Just as a newlywed couple wants a “starter home,” a new great power wants a “starter carrier.”
China’s navy has finally realized its longtime dream of obtaining an aircraft carrier and sending it to sea. This is the first step in a long journey that will change China’s navy and how it relates to the world.
At 5:40 AM local time on Wednesday, August 10, more than 80 years after the idea was originally proposed, China’s first carrier disappeared into the fog under tight security from Dalian harbor’s Xianglujiao Port, in northeast Liaoning Province, to begin sea trials in the Bohai and northern Yellow Seas.
This was yet another coming out party for China as a great power on the rise. Upon its launch, the nation burst with patriotic pride over the achievement. Major General Luo Yuan, deputy secretary-general of the China Society of Military Sciences, declared, “Well begun is half done…[T]he effect of having something is completely different from the effect of having nothing.”
Before foreign strategists start hyperventilating about the “beginning of the end,” however, a deep breath is needed. China’s initial carrier foray followed a six-year refit and lasted only four days. China’s starter carrier—a vessel originally purchased incomplete from Ukraine in 1998—is of very limited military utility; it will serve primarily to confer prestige on a rising great power, help the Chinese military master basic procedures of naval airpower, and project a bit of military power—perhaps especially against the smaller neighbors on the periphery of the South China Sea.
This isn't the beginning of the end; it is the end of the beginning. To realize its ambitions for the future, China had to start somewhere.
Late in 2010, Adm. Liu Huaqing, the father of China’s modern navy, passed away. Liu had sought to build China’s navy first into a “green water” force and thereafter, eventually, into a “blue water” navy capable of projecting power regionally, though not globally.
He insisted that he was not China’s Alfred Thayer Mahan, but his concept of “Near Seas defense” was roughly comparable to Mahan’s views on U.S. naval strategic requirements (i.e., dominance of the Gulf of Mexico, the Caribbean, Panama, and Hawaii). The key to the realization of Liu’s vision was an aircraft carrier, and Liu reportedly vowed in 1987, “I will not die with my eyes closed if I do not see a Chinese aircraft carrier in front of me.” Liu’s eyes can close now.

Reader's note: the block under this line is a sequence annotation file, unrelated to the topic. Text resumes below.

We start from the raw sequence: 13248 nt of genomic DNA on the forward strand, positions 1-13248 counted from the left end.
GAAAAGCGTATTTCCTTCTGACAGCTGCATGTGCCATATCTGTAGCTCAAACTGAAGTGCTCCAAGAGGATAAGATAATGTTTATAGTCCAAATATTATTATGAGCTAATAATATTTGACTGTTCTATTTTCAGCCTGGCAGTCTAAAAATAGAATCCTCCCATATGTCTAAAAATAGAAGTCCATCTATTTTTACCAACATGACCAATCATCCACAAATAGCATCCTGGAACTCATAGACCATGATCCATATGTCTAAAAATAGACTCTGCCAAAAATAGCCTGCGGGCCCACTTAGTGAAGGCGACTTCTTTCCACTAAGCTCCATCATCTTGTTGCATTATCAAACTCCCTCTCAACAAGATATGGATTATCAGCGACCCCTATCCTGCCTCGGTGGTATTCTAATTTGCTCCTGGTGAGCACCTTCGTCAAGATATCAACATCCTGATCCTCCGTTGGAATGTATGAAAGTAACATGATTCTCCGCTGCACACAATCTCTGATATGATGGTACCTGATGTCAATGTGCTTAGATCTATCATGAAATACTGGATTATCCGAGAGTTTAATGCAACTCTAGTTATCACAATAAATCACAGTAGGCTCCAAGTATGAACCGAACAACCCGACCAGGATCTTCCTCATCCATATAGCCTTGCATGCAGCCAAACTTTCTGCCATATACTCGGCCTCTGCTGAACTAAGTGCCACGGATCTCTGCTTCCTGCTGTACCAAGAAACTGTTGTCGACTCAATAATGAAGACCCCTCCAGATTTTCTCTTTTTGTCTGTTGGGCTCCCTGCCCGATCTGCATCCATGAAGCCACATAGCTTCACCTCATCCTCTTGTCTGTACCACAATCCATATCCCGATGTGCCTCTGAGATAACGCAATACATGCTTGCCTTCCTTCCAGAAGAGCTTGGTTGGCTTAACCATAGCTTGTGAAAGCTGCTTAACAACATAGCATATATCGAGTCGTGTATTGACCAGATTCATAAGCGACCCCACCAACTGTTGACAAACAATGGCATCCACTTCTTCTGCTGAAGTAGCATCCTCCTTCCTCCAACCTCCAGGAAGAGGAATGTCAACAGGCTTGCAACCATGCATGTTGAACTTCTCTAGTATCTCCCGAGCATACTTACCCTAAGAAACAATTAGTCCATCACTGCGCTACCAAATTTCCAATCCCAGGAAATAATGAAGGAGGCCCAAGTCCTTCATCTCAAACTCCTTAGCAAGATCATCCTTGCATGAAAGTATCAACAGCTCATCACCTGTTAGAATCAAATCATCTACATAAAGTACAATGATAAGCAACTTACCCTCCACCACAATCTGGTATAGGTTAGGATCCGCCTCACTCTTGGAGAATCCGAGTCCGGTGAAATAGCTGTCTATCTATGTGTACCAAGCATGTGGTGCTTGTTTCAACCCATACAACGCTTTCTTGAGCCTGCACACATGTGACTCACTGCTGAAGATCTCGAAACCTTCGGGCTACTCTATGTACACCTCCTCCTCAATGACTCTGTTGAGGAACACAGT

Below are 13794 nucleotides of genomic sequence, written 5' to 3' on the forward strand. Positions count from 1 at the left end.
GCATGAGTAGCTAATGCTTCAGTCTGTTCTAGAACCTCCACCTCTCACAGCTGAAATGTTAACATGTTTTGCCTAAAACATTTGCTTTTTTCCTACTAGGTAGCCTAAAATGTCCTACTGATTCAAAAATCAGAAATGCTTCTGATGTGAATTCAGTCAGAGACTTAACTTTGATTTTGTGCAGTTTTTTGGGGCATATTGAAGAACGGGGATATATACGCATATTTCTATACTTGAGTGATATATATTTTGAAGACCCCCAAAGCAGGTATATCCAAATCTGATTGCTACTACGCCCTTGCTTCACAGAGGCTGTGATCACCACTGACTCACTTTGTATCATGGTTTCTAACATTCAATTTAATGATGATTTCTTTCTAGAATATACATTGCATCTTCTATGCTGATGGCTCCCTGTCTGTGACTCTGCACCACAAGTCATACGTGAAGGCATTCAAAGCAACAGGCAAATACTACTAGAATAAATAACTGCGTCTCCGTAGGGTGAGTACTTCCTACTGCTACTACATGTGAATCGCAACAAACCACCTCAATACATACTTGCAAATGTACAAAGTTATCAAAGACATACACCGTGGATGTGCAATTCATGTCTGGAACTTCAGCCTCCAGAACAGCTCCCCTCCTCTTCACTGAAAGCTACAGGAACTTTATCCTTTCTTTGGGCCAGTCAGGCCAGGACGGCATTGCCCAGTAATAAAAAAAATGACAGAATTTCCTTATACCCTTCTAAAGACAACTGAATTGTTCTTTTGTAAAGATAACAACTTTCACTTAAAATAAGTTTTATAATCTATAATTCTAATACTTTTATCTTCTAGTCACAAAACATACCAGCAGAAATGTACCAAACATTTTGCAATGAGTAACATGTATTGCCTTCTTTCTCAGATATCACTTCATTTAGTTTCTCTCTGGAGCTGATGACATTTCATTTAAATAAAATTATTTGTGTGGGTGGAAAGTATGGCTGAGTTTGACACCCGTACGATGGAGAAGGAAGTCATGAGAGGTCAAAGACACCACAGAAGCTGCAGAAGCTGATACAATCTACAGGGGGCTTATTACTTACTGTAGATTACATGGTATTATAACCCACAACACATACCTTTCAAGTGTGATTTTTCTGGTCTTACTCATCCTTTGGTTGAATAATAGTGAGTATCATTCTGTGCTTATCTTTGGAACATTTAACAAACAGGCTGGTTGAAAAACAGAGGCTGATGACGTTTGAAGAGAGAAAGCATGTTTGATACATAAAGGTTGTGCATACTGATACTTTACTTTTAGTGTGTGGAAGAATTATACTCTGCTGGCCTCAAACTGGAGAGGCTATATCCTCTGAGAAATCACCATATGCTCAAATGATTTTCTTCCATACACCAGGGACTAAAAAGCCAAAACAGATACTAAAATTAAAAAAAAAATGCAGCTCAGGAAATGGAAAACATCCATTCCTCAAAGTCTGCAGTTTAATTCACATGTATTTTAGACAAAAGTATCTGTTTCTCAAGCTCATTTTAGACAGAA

Much of the Asia-Pacific region, as well as the Asia-watching strategic community in the United States, is hotly debating the implications of Chinese aircraft carrier development.
Adm. Robert Willard, commander of U.S. Pacific Command, said in April that he was “not concerned” about China’s first carrier going to sea, but allowed, “Based on the feedback that we received from our partners and allies in the Pacific, I think the change in perception by the region will be significant.”
Australian Brig. Gen. John Frewen contends, “The unintended consequences of Chinese carriers pose the greatest threat to regional harmony in the decades ahead.”
Former director of Defense Intelligence Headquarters in the Japan Defense Agency Admiral Fumio Ota, JMSDF (Ret.), asserts, “The trials of China’s first aircraft carrier…mark the beginning of a major transition in naval doctrine…Aircraft carriers will provide Beijing with tremendous capabilities and flexibility…[A] Chinese carrier could pose a serious threat to Japanese territorial integrity…China’s new aircraft carrier increases its tactical abilities and the chances of a strategic overreach. Other countries in the region should be worried.”
Yet while the Asia-Pacific region is hotly debating the implications of China’s aircraft carrier, there should be little surprise that a Chinese aircraft carrier has finally set sail. Indeed, what is most surprising about China’s aircraft carrier program is that it took this long to come to fruition. Given the discussions about an aircraft carrier that have percolated in China’s strategic community for decades, it should have been clear to the entire region that this was a long time coming.
Dr. Andrew Erickson is an associate professor in the Strategic Research Department at the U.S. Naval War College. Abraham Denmark is an Asia-Pacific Security Adviser at Center for a New American Security and a member of the 21st Century Leadership Council at the National Committee on American Foreign Policy. Gabe Collins is a private-sector investment analyst and a former Naval War College research fellow. He is co-founder of China SignPost™ and is a JD candidate at the University of Michigan Law School.
This article is a edited version of “Beijing’s ‘Starter Carrier’ and Future Steps: Alternatives and Implications,”Naval War College Review, 65.1 (Winter 2012): 14-54., originally published on Dr. Andrew Erickson’s website.